Center for International Earth Science Information Network, Columbia University, International Food Policy Research Institute, The World Bank, and Centro Internacional de Agricultura Tropical (2011) Global Rural–Urban Mapping Project, Version 1 (GRUMPv1): Population Count Grid. NASA Socioeconomic Data and Applications Center, Palisades, USA.Google Scholar
Chávez, C., Zarza, H., de la Torre, J.A., Medellín, R.A. & Ceballos, G. (2016) Distribución y estado de conservación del jaguar en México. In El jaguar en el siglo XXI: la perspectiva continental (eds Medellín, R.A., de la Torre, J.A., Zarza, H., Chávez, C. & Ceballos, G.), pp. 4792. Fondo de Cultura Económica, Universidad Nacional Autónoma de México, Mexico City, Mexico.Google Scholar
Coe, M.T., Marthews, T.R., Costa, M.H., Galbraith, D.R., Greenglass, N.L., Imbuzeiro, H.M. A et al. (2013) Deforestation and climate feedbacks threaten the ecological integrity of south–southeastern Amazonia. Philosophical Transactions of the Royal Society B, 368, 20120155.CrossRefGoogle ScholarPubMed
de Azevedo, F.C.C., Gomes de Oliveira, T., de Paula, C.R., Bueno de Campos, C., Moraes, E.A. Jr, Cavalcanti, S.M.C. et al. (2016) Estatus del jaguar (Panthera onca) en Brasil. In El jaguar en el siglo XXI: La perspectiva Continental (eds Medellín, R.A., de la Torre, J.A., Zarza, H., Chávez, C. & Ceballos, G.), pp. 336443. Fondo de Cultura Económica, Universidad Nacional Autónoma de México, Mexico City, Mexico.Google Scholar
de la Torre, J.A. & Medellín, R.A. (2011) Jaguars Panthera onca in the Greater Lacandona Ecosystem, Chiapas, Mexico: population estimates and future prospects. Oryx, 45, 546553.CrossRefGoogle Scholar
de Oliveira, T.G., Ramalho, E.E. & de Paula, R.C. (2012) Red List assessment of the jaguar in Brazilian Amazonia. CAT News, Special Issue, 38.Google Scholar
de Paula, R.C., de Campos, C.B. & de Oliveira, T.G. (2012) Red List assessment for the jaguar in the Caatinga Biome. CAT News, Special Issue, 1924.Google Scholar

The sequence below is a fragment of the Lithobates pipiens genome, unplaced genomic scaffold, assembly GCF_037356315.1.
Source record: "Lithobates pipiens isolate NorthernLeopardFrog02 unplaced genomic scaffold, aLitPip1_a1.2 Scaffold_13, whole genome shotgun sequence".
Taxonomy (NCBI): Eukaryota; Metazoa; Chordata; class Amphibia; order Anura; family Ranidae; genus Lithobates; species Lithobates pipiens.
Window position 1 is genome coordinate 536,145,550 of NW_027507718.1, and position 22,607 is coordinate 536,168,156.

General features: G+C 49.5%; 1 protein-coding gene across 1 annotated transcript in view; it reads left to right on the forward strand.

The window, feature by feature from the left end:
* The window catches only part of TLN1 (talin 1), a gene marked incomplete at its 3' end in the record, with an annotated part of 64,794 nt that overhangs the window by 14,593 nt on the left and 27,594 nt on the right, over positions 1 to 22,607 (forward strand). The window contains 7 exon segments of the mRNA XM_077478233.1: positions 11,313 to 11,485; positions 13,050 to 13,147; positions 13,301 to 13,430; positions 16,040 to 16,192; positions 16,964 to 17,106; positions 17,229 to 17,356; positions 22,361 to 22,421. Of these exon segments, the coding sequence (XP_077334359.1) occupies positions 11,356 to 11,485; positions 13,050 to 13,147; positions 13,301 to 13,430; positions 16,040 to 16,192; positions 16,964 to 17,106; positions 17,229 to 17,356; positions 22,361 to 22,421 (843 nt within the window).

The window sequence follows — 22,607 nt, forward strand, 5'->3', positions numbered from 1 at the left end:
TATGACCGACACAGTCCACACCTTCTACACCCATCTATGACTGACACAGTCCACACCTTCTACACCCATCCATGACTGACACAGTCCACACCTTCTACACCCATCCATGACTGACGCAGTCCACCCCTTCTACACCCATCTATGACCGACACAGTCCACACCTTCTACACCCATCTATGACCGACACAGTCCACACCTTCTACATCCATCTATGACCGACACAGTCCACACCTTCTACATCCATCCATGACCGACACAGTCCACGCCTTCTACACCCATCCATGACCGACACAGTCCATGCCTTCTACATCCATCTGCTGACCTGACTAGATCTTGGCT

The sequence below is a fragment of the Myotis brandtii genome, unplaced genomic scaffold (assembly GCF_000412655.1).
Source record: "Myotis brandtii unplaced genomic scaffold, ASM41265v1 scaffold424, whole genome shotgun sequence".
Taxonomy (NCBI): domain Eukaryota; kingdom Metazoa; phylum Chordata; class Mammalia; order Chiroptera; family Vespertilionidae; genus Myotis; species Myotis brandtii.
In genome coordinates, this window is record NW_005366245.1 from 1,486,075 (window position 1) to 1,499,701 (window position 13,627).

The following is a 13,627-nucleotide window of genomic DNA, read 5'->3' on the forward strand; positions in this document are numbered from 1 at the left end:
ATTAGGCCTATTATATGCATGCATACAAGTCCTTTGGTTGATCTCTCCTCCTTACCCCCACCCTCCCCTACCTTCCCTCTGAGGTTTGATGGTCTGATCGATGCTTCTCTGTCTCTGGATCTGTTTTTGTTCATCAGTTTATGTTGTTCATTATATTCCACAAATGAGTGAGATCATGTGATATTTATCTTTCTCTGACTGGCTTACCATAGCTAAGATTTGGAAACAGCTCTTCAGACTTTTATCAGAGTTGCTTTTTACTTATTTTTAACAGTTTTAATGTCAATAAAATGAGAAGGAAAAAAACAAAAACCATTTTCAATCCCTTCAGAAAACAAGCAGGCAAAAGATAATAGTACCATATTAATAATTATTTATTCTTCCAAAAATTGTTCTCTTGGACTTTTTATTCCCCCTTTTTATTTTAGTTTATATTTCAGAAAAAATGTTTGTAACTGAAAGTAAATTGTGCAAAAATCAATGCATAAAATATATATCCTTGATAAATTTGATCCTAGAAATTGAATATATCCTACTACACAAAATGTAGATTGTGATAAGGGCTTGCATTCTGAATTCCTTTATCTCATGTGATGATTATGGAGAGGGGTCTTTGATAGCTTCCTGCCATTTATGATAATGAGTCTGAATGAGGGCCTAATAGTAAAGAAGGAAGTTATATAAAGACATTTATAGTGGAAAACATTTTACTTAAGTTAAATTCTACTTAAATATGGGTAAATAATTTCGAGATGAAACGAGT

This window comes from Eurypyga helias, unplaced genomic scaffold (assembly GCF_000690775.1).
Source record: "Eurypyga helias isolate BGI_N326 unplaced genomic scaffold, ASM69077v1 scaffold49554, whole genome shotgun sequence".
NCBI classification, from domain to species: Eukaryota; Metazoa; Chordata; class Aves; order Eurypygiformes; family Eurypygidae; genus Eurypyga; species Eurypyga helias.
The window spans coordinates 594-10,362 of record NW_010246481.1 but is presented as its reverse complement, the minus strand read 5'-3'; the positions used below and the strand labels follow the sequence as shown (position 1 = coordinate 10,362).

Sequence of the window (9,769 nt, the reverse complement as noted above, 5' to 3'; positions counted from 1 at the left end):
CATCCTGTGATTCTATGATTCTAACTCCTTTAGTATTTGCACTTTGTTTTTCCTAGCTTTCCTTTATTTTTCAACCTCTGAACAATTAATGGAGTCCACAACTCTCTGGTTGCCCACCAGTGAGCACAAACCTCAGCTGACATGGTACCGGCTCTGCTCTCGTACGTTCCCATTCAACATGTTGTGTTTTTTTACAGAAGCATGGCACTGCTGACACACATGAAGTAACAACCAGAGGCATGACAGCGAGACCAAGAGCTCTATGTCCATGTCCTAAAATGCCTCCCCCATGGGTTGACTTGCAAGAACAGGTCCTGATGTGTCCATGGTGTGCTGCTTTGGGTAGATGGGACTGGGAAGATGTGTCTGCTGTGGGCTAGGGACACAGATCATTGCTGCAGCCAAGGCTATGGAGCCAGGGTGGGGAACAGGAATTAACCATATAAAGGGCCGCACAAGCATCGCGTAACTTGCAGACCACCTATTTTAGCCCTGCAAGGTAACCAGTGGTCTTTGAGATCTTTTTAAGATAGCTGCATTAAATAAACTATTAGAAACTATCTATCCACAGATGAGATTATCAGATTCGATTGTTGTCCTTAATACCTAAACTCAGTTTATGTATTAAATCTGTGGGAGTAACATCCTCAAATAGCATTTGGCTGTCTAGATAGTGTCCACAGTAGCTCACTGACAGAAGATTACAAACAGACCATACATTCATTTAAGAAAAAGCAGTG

de Thoisy, B. (2016) Estado de conservación del jaguar en las Guayanas, con un enfoque sobre la Guayana Francesa. In El jaguar en el siglo XXI: la perspectiva continental (eds Medellín, R.A., de la Torre, J.A., Chávez, C., Zarza, H. & Ceballos, G.), pp. 310318. Fondo de Cultura Económica, Universidad Nacional Autónoma de México, Mexico City, Mexico.Google Scholar
Di Bitetti, M.S., De Angelo, C., Quiroga, V., Altrichter, M., Paviolo, A., Cuyckens, G.A.E. & Perovic, P.G. (2016) Estado de conservación del jaguar en Argentina. In El jaguar en el siglo XXI: la perspectiva continental (eds Medellín, R.A., de la Torre, J.A., Chávez, C., Zarza, H. & Ceballos, G.), pp. 447478. Fondo de Cultura Económica, Universidad Nacional Autónoma de México, Mexico City, Mexico.Google Scholar
Díaz-Santos, F., Polisar, J., Maffei, L. & Santos-Díaz, F.G. (2016) Avances en el conocimiento de los jaguares en Nicaragua. In El jaguar en el siglo XXI: la perspectiva continental (eds Medellín, R.A., de la Torre, J.A., Chávez, C., Zarza, H. & Ceballos, G.), pp. 168–183. Fondo de Cultura Económica, Universidad Nacional Autónoma de México, Mexico City, Mexico.Google Scholar
Dupain, J., Nackoney, J., Mario Vargas, J., Johnson, P.J., Farfán, M.A., Bofaso, M. & Fa, J.E. (2012) Bushmeat characteristics vary with catchment conditions in a Congo market. Biological Conservation, 146, 3240.CrossRefGoogle Scholar
Eizirik, E., Indrusiak, C.C. & Johnson, W.E. (2002) Análisis de la viabilidad de las poblaciones de jaguar: evaluación de parámetros y estudios de caso en tres poblaciones remanentes al sur de Sudamérica. In El jaguar en el nuevo milenio (eds Medellín, R.A., Equihua, C., Chetkiewicz, C.-L.B., Crawshaw, P.G., Rabinowitz, A.R., Redford, K.H. et al. ), pp. 501518. Fondo de Cultura Económica, Universidad Nacional Autónoma de México, Wildlife Conservation Society, Mexico City, Mexico. Google Scholar